> -- 1 --
> Good question. My target price would be around $1 G.
> That is my current threshold for economic pain on this item.
Considering the SGC tuner for 500W is more than $1K, you're basically
out of luck. That's a mass production device so the sell price is
pretty close to the cost of building/selling (i.e. there's not much
non-recurring-engineering built into the price any more, and they've
already done all the tooling for manufacture)
> If costing more, I would probably think about it awhile, or just
> stick to what I have now; but less than that would move me
> to purchase immediately.
> AND while we are considering marketing factors, I would not
> want a single band solution I have to manually change or fiddle
> with to change bands. I purposely selected this antenna so I
> would have a multi band antenna. I do not mind having to retune
> it when changing bands, but I would not want to have to go outside
> and fiddle with it to do so in the Michigan Winter.
That's the sort of bandswitch selection scheme outlined earlier in the
thread. I think, though, that the cost to implement the bandswitch
scheme isn't going to be a whole lot less than to implement a full up
autotuner. (assuming one has the intellectual property for the autotuner
design.. it matters not whether the tuner is tuning 1 watt or 1000, the
microcontroller algorithm is the same, and that algorithm is the heart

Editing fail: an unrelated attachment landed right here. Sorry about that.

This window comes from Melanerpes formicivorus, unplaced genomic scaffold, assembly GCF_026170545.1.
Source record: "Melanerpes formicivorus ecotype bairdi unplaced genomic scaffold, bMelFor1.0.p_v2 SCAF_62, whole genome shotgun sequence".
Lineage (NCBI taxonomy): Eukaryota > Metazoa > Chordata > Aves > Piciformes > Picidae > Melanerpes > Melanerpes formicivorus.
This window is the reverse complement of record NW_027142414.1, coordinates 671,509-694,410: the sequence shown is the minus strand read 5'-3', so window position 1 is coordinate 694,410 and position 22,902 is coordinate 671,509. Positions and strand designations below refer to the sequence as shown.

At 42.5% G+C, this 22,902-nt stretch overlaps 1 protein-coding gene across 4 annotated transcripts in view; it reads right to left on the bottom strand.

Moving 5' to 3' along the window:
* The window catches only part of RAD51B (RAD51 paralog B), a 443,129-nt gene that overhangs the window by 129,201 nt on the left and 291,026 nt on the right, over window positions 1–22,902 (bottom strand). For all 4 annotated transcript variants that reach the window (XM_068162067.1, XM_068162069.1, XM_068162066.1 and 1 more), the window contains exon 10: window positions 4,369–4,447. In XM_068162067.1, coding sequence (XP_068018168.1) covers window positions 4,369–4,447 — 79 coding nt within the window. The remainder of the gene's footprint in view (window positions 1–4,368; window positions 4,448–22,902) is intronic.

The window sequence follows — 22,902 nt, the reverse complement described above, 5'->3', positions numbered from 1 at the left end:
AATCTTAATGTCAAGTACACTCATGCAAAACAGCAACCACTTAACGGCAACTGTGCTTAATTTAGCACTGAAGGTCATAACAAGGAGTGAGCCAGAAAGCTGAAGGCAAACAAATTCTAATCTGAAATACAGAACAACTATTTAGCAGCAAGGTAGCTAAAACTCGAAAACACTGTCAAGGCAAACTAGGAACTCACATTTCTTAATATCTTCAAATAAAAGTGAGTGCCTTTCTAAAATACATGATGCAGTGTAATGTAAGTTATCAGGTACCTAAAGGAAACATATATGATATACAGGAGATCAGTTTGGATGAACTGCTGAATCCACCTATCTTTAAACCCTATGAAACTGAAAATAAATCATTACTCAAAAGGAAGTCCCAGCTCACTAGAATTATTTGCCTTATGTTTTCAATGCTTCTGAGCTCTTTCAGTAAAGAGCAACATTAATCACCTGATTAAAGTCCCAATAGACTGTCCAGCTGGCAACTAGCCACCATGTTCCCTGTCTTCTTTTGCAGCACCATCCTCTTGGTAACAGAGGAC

of the autotuner.. the basic L and C switching topology is nothing
> -- 2 --
> Your notion of a remote power amp at the base of the antenna
> is intriguing and especially solves the problem of high energy
> on the coax cable. One of the problems with these verticals
> when tuned in the shack is high SWR and high energy on the
> coax cable. Remoting the PA -and- the tuner (matching
> unit) at the base of the antenna might solve multiple problems.
It's an approach that hasn't seen much use in the ham world for a few
1) hams have used manually tuned tube PAs for a long time. It's a
familiar operational concept, and inexpensive to manufacture. But that
pretty much means you need to have the amp at the operating position.
2) hams, as a market class, appear to like equipment with many knobs and
switches and displays, so that's what manufacturers build. Even the PAs
with automatic tuning and/or motorized tuning components do this.
(although, take a look at pictures of W1AW's racks of PAs... those are
all remotely operated)
3) The operating environment in the shack is a lot more benign than some
box out at the antenna. Building something to tolerate -20C to 50C is a
lot tougher than running at room temperature.
4) remote operating needs more automated monitoring (if it starts to
smell hot from overheating or you hear it crackling and arcing, you're
right there to turn it off.. if it's a couple hundred feet away in a
box, it might be the sound of fire engines summoned by your neighbors
that tells you that things have gone horribly wrong.. )
Ultimately, I guess, the PA on the desk is cheaper. It's not a matter of
technology or feasibility: pretty much every radio station in the world
for the last 50 years uses remote control of the power amp in some
sense. Heck, here in Los Angeles, the transmitters are up on a 5000 foot
mountain and the control operator is sitting back in a comfortable
studio 10-15 miles away. (they also DO pay quite a bit for that level of
reliability and remote operation)
But.. no tune reliable solid state amps are changing this.. The
environmental issues can be solved (at a price).. there are little
airconditioner/heaters that install in the side of a Hoffmann enclosure,
> You may be on to something here...!
> =============== Richards - K8JHR ===============
> jimlux wrote:
>> How much would you be willing to pay for this?
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